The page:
ABSTRACT: There are no successful sun protection strategies proven to reduce sunburn incidence among adolescents. Our objective was to evaluate the impact of ultraviolet (UV) photographs on motivating adolescents to improve sun protection practices and reduce sunburn rates. We designed an intervention in a community setting and recruited middle school students (aged 11-13 years) from the Northeast. There were 111 students who completed the study, 83 in the intervention school and 28 in the control school. All students received a sun protection lecture. Students in the intervention group received a UV photograph of their face, with detailed explanations of the findings at baseline. Follow-up surveys at 2 and 6 months were obtained. Outcome measures included attitudes and behavior relating to sun protection practices. The impact of specialized photography on teens' sun protection attitudes was assessed by risk status, recent sunburn experience, and possession of UV photographs. In both schools, the rate of sunburn was high, with almost half experiencing one or more summer sunburns. A majority of students in the intervention group kept their UV photographs and found it helpful in assessing their skin cancer risk. Students with many or a lot of facial freckles in the intervention group were significantly less likely to report a sunburn at 2 (p < .004) and 6 months (p < .0004) as compared with students in the control school. The use of UV photographs among teens could help motivate them to protect themselves and limit the number of sunburns.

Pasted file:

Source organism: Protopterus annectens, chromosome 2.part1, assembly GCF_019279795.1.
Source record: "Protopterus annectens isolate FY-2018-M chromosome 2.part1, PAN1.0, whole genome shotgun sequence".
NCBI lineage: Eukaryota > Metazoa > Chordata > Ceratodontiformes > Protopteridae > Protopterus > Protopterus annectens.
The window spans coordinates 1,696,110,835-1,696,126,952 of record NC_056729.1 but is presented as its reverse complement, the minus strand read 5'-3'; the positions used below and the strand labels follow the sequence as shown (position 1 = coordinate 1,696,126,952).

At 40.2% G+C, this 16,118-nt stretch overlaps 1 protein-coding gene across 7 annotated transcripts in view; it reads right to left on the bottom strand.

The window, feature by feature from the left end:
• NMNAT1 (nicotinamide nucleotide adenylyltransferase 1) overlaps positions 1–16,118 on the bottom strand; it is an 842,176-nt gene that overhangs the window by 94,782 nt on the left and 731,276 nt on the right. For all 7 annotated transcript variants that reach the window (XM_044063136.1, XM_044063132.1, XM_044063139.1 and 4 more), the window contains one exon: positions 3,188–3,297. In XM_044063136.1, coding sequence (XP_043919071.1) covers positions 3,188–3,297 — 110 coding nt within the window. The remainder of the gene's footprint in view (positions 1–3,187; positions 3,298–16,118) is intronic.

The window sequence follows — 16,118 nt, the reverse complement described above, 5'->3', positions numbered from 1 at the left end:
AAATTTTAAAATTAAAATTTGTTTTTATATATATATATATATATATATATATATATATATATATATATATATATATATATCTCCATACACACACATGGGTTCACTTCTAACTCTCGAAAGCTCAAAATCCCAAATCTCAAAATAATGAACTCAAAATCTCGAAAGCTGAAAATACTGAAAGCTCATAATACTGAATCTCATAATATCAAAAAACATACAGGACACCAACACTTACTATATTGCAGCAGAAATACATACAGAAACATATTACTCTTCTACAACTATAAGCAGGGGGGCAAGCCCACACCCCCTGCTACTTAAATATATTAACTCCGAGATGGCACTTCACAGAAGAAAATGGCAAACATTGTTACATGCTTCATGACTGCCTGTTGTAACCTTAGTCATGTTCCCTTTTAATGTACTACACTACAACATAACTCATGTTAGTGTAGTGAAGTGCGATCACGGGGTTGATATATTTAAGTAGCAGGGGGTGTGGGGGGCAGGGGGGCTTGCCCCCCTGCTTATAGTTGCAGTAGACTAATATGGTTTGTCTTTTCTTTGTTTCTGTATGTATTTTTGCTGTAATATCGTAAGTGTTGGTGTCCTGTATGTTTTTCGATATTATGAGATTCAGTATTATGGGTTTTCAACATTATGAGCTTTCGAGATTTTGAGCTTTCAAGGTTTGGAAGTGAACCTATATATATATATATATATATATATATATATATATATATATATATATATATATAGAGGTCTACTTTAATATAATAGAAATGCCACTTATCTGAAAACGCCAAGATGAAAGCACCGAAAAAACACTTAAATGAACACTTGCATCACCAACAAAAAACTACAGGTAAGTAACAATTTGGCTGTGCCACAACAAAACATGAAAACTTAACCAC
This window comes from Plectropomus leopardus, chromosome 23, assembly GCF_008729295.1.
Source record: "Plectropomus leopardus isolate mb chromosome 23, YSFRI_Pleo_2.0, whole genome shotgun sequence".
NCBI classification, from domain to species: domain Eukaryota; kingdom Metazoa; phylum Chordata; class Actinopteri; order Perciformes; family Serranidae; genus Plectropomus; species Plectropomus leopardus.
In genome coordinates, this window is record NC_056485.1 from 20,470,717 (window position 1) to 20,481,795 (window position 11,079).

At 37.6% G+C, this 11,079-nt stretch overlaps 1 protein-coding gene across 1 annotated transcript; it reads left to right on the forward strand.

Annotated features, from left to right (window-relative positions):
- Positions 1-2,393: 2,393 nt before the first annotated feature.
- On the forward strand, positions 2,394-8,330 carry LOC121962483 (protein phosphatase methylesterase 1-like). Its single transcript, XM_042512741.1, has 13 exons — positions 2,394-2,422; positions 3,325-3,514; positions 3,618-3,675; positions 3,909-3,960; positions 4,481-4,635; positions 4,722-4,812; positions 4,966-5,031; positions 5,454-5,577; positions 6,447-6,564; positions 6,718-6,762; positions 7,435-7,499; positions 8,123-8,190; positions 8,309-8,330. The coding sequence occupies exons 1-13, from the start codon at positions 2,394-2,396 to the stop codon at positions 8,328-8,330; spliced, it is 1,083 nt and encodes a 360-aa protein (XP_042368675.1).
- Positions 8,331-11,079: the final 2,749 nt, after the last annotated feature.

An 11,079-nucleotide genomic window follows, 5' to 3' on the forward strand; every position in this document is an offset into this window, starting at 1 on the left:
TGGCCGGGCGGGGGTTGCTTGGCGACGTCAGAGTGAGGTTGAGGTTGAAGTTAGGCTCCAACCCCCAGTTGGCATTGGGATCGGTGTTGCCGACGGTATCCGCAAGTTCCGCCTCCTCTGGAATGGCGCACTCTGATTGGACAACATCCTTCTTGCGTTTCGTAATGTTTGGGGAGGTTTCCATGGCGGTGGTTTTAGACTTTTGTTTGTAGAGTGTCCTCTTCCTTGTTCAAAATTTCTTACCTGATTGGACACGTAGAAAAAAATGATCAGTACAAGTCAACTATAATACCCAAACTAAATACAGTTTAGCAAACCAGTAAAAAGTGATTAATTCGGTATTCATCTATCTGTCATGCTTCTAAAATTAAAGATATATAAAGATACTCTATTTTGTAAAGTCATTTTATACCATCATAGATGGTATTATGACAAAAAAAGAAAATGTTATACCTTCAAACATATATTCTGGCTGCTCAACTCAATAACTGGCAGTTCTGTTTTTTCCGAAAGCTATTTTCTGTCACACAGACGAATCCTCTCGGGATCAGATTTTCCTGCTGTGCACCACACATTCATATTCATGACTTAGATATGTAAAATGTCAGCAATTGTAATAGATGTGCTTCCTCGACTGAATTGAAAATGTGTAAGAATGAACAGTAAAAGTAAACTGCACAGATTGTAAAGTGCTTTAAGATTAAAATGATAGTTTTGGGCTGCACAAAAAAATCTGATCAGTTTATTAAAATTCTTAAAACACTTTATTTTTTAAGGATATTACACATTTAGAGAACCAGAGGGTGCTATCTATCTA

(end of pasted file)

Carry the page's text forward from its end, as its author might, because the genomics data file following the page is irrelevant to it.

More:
Marie-France Demierre, MD and Carol Williams, Department of Dermatology, Boston University Medical Center, Boston, Massachusetts.
Maryellen Maguire-Eisen, RN, MSN, Children's Melanoma Prevention Foundation, Hingham, Massachusetts.
Noreen O'Connell, RN, MSN and Kathleen Sorenson, RN, BSN, Quincy Public Schools, Quincy, Massachusetts.
Jennifer Berger, MD, St. Luke Roosevelt Hospital, New York, New York.
Howard Cabral, PhD, MPH, Department of Biostatistics, Boston University School of Public Health, Boston, Massachusetts.
All authors have disclosed no conflicts of interest.
This research was funded in part by the La Roche Posay North American Foundation and the Dermatology Nurses' Association Research Grant sponsored by the Ortho-Neutrogena Corporation.
Correspondence concerning this article should be addressed to Marie-France Demierre, MD, Boston University Medical Center, Boston, Massachusetts 02118. E-mail: firstname.lastname@example.org